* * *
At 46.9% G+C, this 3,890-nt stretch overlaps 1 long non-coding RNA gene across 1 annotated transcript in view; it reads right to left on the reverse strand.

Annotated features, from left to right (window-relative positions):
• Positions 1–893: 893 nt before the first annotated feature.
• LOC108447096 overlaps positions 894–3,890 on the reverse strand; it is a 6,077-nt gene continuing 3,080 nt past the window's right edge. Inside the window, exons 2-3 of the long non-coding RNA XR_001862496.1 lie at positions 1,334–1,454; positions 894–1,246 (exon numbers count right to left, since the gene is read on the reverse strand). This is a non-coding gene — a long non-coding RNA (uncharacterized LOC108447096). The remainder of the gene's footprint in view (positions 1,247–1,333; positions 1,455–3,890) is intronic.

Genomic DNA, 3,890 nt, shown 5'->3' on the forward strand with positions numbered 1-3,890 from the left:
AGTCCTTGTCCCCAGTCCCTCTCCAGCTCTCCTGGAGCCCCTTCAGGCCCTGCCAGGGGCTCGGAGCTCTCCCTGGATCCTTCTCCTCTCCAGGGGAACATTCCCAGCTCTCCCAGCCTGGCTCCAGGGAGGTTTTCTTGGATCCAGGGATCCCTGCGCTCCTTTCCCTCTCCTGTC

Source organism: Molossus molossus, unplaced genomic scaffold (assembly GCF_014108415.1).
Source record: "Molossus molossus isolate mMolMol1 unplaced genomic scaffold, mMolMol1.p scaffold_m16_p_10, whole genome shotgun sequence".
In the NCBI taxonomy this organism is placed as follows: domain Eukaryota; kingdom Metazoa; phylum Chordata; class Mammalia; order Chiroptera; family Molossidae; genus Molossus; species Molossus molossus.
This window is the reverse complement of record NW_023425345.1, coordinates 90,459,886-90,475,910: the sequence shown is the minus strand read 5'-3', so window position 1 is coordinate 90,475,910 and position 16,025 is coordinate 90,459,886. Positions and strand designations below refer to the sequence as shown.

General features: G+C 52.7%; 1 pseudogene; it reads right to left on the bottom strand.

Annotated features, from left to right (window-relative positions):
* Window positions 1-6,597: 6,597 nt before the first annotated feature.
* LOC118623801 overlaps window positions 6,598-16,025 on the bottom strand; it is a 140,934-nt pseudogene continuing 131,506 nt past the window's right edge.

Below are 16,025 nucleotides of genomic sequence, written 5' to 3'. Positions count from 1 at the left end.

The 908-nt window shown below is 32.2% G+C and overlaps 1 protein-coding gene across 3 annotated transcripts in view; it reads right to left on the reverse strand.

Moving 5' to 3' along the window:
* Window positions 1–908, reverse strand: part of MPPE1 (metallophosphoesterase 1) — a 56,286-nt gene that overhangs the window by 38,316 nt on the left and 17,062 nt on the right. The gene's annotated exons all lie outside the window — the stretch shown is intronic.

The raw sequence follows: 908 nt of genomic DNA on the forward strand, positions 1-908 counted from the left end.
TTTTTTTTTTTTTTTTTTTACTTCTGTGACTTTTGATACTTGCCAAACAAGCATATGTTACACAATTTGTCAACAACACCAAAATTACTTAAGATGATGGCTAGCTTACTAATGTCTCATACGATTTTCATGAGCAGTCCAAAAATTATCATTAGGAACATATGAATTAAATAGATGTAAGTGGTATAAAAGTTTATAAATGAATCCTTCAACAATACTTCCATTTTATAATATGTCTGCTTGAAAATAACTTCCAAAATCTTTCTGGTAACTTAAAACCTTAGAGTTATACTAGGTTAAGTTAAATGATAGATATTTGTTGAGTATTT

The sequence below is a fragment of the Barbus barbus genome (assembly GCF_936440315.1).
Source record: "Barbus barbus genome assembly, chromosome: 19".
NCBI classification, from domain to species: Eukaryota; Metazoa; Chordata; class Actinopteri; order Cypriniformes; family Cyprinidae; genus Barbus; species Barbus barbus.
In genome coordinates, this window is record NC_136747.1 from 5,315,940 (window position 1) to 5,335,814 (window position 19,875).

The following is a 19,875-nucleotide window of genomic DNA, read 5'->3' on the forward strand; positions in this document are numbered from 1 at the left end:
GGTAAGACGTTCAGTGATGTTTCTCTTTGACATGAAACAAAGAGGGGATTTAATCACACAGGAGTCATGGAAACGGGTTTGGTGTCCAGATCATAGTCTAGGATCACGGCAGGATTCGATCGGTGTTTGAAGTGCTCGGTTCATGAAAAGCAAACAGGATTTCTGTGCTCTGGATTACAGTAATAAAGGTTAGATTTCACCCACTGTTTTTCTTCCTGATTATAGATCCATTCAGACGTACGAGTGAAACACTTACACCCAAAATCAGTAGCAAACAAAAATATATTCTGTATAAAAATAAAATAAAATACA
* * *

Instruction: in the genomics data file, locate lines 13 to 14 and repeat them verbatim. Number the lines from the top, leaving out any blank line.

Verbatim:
* Window positions 1-6,597: 6,597 nt before the first annotated feature.
* LOC118623801 overlaps window positions 6,598-16,025 on the bottom strand; it is a 140,934-nt pseudogene continuing 131,506 nt past the window's right edge.